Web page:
A well-crafted hypothesis can teach you something even if it doesn’t prove true. You’ve still learned something about your audience’s motivations. You can cross that idea off the list and move on to another idea about what might motivate them more.

A hypothesis also helps you stay focused. So many times, bosses say things like, “I want to change these 18 things. Let’s run it as a test, and let me know how it goes by the end of the week.”

Tell them, “No. If you change 18 things and the performance stays the same, we’ve learned nothing. Did one thing have a positive impact and another a negative impact, so they canceled each other out? That’s a lot of wasted time and energy.”

Consider this sample hypothesis:

Including customer reviews on our landing page [change] will increase conversions [metric] because potential customers will feel that their decision to purchase has been validated by their peers [motivation-based theory].

Simple, right?

How to run organized tests

To test that hypothesis, you would add customer reviews to the page and test their impact.

Before you start the test, set yourself up for success. Every test should have:

  • A unique name that makes clear what you tested
  • A judgment on the difficulty of implementing the changes (to help you prioritize)
  • Primary metric(s) for success, such as a click-through rate, conversion rate, or performance metric.

Spreadsheets work well for organizing your test. This example shows how I lay out a testing spreadsheet. (You can download the template from my website). 

Click to download

The columns and some of their corresponding lines include:

  • Test name — competitive rate comparison, headline order, interactive elements, etc.
  • Barrier to overcome — aggressive competition, make high interest rate more attractive, etc.
  • Test description — emphasize a competitive comparison, reorder the headline to show rate first, etc.
  • Hypothesis — emphasizing how competitive our rate is in the market, more users will view us as the most attractive option, improving applications and deposits
  • Audience/channel — all landing page visitors, display ads, search, etc.
  • Technical effort — low, medium, high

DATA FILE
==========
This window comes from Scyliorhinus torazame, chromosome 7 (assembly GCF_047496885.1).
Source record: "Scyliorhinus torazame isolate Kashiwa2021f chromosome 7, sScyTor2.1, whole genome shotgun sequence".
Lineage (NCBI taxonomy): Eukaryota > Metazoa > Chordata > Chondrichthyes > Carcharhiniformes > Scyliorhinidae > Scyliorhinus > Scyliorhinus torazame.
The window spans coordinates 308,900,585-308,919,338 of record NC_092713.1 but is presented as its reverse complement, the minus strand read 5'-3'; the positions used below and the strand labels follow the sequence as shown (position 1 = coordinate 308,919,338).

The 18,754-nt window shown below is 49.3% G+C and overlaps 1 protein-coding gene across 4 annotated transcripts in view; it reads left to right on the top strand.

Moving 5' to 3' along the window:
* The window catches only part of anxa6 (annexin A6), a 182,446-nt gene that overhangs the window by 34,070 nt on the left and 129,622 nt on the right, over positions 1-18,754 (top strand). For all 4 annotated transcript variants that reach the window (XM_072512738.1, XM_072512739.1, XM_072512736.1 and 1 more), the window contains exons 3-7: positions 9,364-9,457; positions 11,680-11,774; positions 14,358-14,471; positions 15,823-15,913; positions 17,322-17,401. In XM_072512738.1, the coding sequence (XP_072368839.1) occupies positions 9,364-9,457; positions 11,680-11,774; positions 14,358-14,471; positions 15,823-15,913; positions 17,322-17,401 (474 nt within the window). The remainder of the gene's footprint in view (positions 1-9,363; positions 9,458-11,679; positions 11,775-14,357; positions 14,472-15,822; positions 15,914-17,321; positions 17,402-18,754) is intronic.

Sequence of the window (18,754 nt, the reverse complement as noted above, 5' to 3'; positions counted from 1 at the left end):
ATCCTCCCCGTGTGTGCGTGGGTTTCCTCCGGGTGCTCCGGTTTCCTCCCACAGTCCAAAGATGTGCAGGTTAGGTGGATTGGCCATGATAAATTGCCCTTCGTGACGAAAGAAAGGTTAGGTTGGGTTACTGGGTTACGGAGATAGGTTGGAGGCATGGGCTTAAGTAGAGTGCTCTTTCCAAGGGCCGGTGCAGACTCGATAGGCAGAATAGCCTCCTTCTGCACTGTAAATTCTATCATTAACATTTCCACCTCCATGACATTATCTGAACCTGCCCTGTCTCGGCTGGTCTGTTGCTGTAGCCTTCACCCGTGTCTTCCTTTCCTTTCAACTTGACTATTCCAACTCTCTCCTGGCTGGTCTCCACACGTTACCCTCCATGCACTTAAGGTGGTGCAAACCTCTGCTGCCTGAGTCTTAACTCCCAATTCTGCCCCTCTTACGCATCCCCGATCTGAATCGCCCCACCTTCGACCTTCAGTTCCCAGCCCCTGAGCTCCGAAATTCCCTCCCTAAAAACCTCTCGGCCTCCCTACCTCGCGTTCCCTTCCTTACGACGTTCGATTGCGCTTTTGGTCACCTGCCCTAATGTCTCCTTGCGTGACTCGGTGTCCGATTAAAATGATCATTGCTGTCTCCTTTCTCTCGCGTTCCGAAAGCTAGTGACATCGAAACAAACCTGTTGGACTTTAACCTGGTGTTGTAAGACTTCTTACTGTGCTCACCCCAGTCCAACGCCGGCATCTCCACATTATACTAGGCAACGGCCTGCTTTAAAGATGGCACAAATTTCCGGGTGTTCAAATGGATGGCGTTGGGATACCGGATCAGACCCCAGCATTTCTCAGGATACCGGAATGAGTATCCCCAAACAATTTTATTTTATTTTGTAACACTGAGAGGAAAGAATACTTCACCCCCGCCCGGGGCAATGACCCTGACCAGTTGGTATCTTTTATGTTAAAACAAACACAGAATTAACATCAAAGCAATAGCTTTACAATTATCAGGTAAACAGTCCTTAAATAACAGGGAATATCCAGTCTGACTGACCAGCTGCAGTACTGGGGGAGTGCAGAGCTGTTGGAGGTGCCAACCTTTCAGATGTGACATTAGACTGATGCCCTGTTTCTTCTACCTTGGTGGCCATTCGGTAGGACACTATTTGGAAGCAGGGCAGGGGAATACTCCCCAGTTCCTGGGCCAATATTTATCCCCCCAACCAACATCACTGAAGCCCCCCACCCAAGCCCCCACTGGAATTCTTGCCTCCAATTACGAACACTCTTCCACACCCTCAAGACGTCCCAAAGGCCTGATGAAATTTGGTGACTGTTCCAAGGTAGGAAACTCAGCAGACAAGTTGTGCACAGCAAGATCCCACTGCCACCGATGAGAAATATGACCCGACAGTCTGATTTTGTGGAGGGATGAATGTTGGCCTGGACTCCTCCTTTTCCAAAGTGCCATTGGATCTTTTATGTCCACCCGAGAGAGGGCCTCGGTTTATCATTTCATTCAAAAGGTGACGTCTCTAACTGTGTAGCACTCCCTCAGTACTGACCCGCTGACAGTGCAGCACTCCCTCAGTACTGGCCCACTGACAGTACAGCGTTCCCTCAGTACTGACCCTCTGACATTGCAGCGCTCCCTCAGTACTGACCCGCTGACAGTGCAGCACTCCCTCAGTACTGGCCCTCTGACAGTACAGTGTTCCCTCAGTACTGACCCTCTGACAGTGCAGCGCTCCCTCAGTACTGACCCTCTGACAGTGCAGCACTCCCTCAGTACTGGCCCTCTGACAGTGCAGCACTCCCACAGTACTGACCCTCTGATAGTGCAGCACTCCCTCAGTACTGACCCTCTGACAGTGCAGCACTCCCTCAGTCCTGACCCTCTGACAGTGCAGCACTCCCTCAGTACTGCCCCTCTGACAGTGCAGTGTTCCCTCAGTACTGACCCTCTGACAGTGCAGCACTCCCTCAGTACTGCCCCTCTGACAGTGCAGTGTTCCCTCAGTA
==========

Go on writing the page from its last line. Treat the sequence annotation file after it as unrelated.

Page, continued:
• Expected impact — low, medium, high
  • Learning priority — low, medium, high
  • Total score — sum of technical effort, expected impact, and learning priority scores

The three columns before the total score are used to calculate an effort-benefit score. Here’s how to calculate it:

Expected impact + Learning priority – Technical effort = Effort-benefit score

I give a high-impact test a rating of three. A low-impact test gets one (or a zero when I don’t think it will have any impact, but my boss wants to run it anyway). A medium impact gets a two. Here’s what it looks like with numbers:

High Impact (3) + Medium Priority (2) –Medium Effort (2) = Effort-benefit score (3)

Sort the spreadsheet by the effort-benefit score to help with testing prioritization.

Testing tips

Consider these three suggestions to help your testing run more smoothly:

  • Run only one test at a time. If you run multiple tests at the same time, you won’t have any idea which change created the impact.
  • Sample size calculators, such as this one from Optimizely, can help you understand how much traffic you need and at what conversion rate to determine if the test and its results are significant.
  • Don’t frequently check the numbers. I ran a test that had a clear winner early on. But two weeks later, the results were the opposite. So, let your test run for at least two weeks.

Bringing it together

Remember, you need ideas to test. Look out in the world for inspiration, gather examples, and take your screenshots. Next, do some research to help you understand what motivates your audience. Prioritize your ideas. Write a hypothesis about what would make a difference. Test that hypothesis. Evaluate it based on your success metric.  Which thing did better? Validate your hypothesis or toss it out and try another one.

And then do it all again.

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Cover image by Joseph Kalinowski/Content Marketing Institute